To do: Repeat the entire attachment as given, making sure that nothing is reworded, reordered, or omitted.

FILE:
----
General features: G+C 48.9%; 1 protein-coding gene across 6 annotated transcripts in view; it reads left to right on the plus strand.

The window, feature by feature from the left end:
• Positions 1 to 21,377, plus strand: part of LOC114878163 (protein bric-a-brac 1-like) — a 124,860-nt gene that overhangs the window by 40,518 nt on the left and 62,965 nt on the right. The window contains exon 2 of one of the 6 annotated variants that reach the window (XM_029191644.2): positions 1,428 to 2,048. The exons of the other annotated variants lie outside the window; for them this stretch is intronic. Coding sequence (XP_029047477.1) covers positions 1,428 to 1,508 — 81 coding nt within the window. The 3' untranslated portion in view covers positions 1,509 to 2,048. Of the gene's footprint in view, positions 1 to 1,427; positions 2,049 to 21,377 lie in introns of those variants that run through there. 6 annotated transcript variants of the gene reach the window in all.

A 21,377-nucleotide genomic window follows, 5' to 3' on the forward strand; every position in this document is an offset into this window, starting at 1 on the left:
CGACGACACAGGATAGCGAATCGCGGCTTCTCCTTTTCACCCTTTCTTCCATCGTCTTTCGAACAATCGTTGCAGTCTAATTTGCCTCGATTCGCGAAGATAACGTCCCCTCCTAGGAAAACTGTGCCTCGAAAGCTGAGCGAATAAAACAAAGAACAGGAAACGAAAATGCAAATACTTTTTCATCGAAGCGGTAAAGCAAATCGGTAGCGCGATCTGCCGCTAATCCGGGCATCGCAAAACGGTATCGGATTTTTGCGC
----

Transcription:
General features: G+C 48.9%; 1 protein-coding gene across 6 annotated transcripts in view; it reads left to right on the plus strand.

The window, feature by feature from the left end:
• Positions 1 to 21,377, plus strand: part of LOC114878163 (protein bric-a-brac 1-like) — a 124,860-nt gene that overhangs the window by 40,518 nt on the left and 62,965 nt on the right. The window contains exon 2 of one of the 6 annotated variants that reach the window (XM_029191644.2): positions 1,428 to 2,048. The exons of the other annotated variants lie outside the window; for them this stretch is intronic. Coding sequence (XP_029047477.1) covers positions 1,428 to 1,508 — 81 coding nt within the window. The 3' untranslated portion in view covers positions 1,509 to 2,048. Of the gene's footprint in view, positions 1 to 1,427; positions 2,049 to 21,377 lie in introns of those variants that run through there. 6 annotated transcript variants of the gene reach the window in all.

A 21,377-nucleotide genomic window follows, 5' to 3' on the forward strand; every position in this document is an offset into this window, starting at 1 on the left:
CGACGACACAGGATAGCGAATCGCGGCTTCTCCTTTTCACCCTTTCTTCCATCGTCTTTCGAACAATCGTTGCAGTCTAATTTGCCTCGATTCGCGAAGATAACGTCCCCTCCTAGGAAAACTGTGCCTCGAAAGCTGAGCGAATAAAACAAAGAACAGGAAACGAAAATGCAAATACTTTTTCATCGAAGCGGTAAAGCAAATCGGTAGCGCGATCTGCCGCTAATCCGGGCATCGCAAAACGGTATCGGATTTTTGCGC